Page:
Given how well briefed any Leave Campaigner would be if they read this blog – why are the front men making such a hash of it?

    Infiltration?

  43. Bazman
    Posted April 27, 2016 at 9:18 pm | Permalink

    Or Turkey Boris…

    • Bazman
      Posted April 27, 2016 at 9:18 pm | Permalink

      Or thick nonsense…

      • Bazman
        Posted April 27, 2016 at 9:19 pm | Permalink

        And Steel.

  44. Bazman
    Posted April 27, 2016 at 9:20 pm | Permalink

    Maybe aluminium. Not decided on that one yet.

  45. Bazman
    Posted April 27, 2016 at 9:34 pm | Permalink

    Hillsborough? I blame the BBC.

  46. miami.mode
    Posted April 27, 2016 at 11:54 pm | Permalink

    Have just seen Liam Fox on a re-run of the Daily Politics from Wednesday giving a spirited defence to the arguments that sundry organisations such as the BoE, OECD, IMF etc plus the American President and, indeed, our own Treasury all say we will be worse off with Brexit.

    The Leave HQ need to issue some sort of crib sheet that can show examples where each of these organisations has been wrong on a forecast so that interviewees can say that they were wrong on that occasion and are wrong now.

  47. Lindsay McDougall
    Posted April 28, 2016 at 8:44 pm | Permalink

    The Treasury ‘analysis’ suggests that if we Remain UK GDP will grow by 37% by 2020. That is an average annual compound growth rate over a 14 year period of 2.3%. If the calculation is done on simple interest principles, i.e taking an arithmetic average of the growth, the growth rate is 2.6%.

    Either way, these are preposterously large numbers. The historical avarage growth rate from 1979, with the decline of industry and the rise of the service economy, has been 2.0%.

    The Treasury reckons that if we Leave then GDP will grow by ‘only’ 29% by 2030. This gives per annum growth of 1.8% compound, 2.1% simple interest growth. These are much more plausible numbers.

    What are the Treasury team pinning their hopes on? Completion of the Single Market in services, that’s what. But the UK has been trying to persuade the European Commision to bring forward measures to implement a Single Market in services ever since the Maastricht Treaty became law in 1993, and it has got precisely nowhere. There are and always will be two major difficulties in selling services to other EU Member States (1) language differences and (2) the protectionist policies of nationalised corporations.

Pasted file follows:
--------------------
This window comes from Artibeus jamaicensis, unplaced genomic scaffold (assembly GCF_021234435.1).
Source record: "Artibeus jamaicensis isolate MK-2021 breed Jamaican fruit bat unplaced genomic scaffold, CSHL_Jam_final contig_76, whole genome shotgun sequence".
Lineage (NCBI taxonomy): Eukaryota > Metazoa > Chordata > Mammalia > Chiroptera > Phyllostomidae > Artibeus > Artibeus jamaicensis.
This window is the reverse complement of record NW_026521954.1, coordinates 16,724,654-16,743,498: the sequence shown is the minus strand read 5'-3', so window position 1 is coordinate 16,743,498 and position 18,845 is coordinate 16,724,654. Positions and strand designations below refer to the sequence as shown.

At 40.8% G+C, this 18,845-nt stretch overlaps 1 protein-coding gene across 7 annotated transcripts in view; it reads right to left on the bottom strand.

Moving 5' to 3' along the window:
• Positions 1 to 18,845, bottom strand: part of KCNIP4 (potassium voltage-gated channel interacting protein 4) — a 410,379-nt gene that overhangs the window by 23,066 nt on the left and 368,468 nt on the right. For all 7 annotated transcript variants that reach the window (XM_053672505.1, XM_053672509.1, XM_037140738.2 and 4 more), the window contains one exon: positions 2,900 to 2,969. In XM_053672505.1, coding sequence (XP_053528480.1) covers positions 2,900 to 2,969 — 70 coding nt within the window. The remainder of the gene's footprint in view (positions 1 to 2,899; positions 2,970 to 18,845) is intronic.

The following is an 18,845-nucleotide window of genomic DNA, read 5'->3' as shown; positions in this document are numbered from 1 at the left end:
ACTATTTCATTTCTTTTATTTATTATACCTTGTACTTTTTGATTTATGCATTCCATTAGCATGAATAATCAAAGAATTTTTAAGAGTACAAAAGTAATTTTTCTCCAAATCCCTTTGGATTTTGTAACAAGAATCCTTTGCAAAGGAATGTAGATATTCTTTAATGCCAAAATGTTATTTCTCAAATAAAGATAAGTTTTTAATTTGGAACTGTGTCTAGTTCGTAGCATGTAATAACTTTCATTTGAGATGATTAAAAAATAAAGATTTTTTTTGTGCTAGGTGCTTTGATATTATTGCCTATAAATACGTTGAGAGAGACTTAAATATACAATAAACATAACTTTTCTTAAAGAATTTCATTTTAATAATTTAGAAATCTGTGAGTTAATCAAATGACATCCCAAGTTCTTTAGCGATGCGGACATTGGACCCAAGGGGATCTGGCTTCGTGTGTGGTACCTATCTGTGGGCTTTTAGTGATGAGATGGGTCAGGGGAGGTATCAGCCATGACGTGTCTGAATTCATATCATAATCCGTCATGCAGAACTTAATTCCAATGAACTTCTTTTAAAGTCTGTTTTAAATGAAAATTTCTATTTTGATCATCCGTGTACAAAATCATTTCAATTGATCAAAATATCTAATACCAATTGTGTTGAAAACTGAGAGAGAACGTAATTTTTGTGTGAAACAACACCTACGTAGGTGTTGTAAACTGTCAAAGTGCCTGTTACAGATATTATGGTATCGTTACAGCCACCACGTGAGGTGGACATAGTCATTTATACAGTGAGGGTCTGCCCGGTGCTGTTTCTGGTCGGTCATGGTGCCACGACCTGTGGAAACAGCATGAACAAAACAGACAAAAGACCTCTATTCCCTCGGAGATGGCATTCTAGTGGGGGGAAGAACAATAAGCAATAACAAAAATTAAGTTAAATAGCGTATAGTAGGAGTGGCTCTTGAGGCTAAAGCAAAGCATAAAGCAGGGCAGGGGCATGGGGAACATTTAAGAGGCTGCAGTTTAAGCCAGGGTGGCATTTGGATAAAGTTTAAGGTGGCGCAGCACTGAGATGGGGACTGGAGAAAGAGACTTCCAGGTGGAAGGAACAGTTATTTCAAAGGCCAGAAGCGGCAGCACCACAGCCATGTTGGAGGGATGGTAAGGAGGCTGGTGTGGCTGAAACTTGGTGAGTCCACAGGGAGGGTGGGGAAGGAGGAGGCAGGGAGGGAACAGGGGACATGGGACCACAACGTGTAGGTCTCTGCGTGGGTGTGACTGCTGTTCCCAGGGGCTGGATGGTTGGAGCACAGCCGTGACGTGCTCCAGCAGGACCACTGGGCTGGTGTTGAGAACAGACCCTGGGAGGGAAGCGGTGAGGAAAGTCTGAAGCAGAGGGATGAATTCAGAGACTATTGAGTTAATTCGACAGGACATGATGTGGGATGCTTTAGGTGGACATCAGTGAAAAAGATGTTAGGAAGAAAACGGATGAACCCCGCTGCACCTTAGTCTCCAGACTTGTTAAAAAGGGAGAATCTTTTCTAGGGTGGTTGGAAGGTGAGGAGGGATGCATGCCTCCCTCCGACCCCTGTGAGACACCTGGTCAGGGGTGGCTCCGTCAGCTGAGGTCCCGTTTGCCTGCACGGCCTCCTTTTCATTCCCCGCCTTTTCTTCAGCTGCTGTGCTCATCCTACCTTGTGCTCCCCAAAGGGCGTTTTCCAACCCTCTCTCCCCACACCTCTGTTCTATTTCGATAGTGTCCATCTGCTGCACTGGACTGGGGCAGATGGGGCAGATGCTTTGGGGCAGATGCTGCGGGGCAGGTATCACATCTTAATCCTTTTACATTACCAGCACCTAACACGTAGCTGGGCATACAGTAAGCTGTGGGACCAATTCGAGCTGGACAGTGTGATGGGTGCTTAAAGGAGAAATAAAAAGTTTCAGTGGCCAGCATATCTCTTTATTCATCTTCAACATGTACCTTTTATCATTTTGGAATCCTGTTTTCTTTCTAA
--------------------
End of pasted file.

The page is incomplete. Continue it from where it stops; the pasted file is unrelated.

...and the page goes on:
A more rational cash flow calculation, for the first year after Brexit, is:
    – Elimination of cash payments to EU: Plus £14 billion
    – Payments by UK government to British farmers: Minus £2.5 billion
    – Additional revenue from fish after reclaiming our fishing waters: Plus £0.5 billion
    – Tariffs to EU countries on exports under a Canada style agreement: Minus £0.6 billion
    – Net change in cash flow one year after Brexit £11.4 billion

    And it gets better later when we complete new free trade deals.

  • About John Redwood


    John Redwood won a free place at Kent College, Canterbury, and graduated from Magdalen College Oxford. He is a Distinguished fellow of All Souls, Oxford. A businessman by background, he has set up an investment management business, was both executive and non executive chairman of a quoted industrial PLC, and chaired a manufacturing company with factories in Birmingham, Chicago, India and China. He is the MP for Wokingham, first elected in 1987.